Ebola procedures set

Published 9:40 pm Wednesday, October 15, 2014

Following a recommendation by the Centers for Disease Control and Prevention to all health care facilities, Bon Secours and Sentara have confirmed that medical staff at their respective Suffolk facilities are asking patients presenting with high fever about recent travel.

As recommended by the CDC, patients arriving at Health Center at Harbour View with a fever exceeding 101.5 degrees are being questioned about travel to West Africa, Bon Secours spokeswoman Lynne Zultanky said.

“We are doing that in all of our facilities,” she said.

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As far as she knows, Zultanky said, no patient has been quarantined as a result of any information received. But at the Harbour View facility, “there was a patient that we had some concerns with, and then we discovered that Africa’s a big continent and the person was on the eastern side of Africa,” she said.

“That was a significantly different response and deemed a very low risk,” Zultanky said. “To my knowledge, no one has been quarantined, or anything of that nature.”

Elsewhere in Hampton Roads, earlier in the month, a man who arrived at a Newport News medical center with Ebola-like symptoms was tested. The test returned a negative result.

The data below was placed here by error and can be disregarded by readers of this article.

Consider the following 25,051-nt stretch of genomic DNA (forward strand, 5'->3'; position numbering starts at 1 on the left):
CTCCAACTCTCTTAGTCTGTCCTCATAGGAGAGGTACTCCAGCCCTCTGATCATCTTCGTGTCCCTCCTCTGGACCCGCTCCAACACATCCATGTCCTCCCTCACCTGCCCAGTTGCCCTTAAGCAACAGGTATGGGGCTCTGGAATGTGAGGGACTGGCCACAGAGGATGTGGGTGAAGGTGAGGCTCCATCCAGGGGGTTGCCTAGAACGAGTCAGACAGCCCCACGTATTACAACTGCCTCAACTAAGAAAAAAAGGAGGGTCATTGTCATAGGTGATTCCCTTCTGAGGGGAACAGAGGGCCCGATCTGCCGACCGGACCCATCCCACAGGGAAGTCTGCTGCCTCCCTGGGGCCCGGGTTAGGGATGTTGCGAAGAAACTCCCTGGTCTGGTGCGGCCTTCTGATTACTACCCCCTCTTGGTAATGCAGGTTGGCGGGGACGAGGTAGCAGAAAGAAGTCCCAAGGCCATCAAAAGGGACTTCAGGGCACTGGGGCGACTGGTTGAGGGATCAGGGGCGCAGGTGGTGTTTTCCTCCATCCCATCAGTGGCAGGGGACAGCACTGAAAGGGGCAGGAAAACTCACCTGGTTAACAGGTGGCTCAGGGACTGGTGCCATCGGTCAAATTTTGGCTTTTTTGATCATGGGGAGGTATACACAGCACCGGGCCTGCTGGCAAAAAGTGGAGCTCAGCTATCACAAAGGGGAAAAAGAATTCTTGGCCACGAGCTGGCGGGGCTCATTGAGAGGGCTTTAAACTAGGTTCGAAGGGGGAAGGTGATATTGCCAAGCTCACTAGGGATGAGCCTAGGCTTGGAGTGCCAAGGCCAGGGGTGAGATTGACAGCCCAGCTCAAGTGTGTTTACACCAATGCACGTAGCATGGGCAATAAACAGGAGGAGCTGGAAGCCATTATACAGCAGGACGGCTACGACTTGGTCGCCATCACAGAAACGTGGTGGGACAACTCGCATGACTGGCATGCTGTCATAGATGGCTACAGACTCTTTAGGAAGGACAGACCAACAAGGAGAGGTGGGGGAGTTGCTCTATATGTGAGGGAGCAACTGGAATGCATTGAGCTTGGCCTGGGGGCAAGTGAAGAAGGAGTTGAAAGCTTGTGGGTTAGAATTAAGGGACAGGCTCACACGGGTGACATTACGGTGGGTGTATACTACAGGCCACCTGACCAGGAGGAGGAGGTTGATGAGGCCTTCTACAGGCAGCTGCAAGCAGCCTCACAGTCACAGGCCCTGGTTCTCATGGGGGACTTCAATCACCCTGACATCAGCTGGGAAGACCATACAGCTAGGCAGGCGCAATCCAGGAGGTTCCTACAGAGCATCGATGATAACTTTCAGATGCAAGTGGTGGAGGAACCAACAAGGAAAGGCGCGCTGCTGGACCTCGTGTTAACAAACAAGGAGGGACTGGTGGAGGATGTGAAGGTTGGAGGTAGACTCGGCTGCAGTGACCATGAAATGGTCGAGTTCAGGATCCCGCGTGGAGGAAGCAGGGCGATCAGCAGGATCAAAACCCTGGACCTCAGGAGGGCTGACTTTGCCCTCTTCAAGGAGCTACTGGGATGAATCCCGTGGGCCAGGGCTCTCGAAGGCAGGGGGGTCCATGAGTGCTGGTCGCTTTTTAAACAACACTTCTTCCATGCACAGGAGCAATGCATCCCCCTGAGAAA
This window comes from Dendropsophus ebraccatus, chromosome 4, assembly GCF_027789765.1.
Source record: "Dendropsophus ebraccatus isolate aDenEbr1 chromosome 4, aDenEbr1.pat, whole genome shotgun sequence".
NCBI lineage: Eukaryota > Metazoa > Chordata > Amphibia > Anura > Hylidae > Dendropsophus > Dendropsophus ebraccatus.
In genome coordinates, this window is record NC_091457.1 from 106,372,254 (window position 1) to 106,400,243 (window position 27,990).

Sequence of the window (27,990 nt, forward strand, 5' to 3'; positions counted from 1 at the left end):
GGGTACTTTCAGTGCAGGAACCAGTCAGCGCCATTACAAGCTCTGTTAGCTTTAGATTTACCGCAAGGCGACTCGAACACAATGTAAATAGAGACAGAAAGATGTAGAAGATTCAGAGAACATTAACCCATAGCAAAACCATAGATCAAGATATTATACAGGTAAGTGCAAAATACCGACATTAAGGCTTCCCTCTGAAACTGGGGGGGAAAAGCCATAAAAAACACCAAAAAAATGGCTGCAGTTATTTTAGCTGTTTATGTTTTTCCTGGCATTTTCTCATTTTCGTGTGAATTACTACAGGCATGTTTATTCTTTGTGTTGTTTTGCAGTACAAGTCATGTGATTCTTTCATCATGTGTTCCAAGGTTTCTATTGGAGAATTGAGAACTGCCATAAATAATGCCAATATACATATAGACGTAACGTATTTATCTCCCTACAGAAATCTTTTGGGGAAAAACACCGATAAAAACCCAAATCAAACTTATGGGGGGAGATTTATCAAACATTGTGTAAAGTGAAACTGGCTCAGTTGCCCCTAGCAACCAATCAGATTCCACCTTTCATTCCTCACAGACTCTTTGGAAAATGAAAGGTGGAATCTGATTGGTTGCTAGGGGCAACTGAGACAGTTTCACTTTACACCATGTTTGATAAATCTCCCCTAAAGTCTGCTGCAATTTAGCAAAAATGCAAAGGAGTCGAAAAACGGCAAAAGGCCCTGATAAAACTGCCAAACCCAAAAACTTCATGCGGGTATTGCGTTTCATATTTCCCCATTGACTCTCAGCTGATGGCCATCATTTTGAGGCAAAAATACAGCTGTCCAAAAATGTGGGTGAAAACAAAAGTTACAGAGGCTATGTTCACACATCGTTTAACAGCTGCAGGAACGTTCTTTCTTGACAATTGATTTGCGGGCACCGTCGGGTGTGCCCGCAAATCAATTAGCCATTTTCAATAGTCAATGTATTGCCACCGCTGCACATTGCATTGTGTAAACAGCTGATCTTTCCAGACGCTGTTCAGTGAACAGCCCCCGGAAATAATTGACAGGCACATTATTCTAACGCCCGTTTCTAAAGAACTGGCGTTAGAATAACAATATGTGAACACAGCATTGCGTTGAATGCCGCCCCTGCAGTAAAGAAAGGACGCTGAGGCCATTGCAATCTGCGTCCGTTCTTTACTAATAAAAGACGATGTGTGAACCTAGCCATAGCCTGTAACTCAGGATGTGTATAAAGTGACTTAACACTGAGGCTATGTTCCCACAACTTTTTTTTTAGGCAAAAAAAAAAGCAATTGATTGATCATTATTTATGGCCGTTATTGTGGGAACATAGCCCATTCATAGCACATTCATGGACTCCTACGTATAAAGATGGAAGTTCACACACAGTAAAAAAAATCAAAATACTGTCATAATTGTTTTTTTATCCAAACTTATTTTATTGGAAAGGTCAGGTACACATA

People are worried about Ebola, Zultanky said.

“There’s no other way to describe it,” she said.  “There has been a lot of publicity about this, and there are a lot of concerns.”

Sentara spokesman Dale Gauding confirmed questions about travel are also being asked at Suffolk’s Obici Hospital.

“There is signage going up, if not already, asking patients to inform registration staff if they fit any criteria around African travel or exposure to someone who might have been exposed to Ebola, etc.,” Gauding wrote in an email.

The question is “hardwired” into the Bon Secours computer system, Zultanky said.

“Naturally, we are doing more and more education with our staff and making sure the question gets answered, and making sure they know where protective equipment is and how to use it.”

Systems are also in place to ensure the travel question gets asked if the computer system isn’t functioning, Zultanky said.

“Sometimes we take it down, for maintenance and upgrades,” she said. “Those questions still get answered, regardless of whether the computer system is up or not.”

Health systems share information and collaborate regarding infectious diseases such as Ebola, according to Zultanky.

“We collaborate on any efforts that we consider to be community emergency management and make sure (we share) any lessons to be learned on best practices,” she said.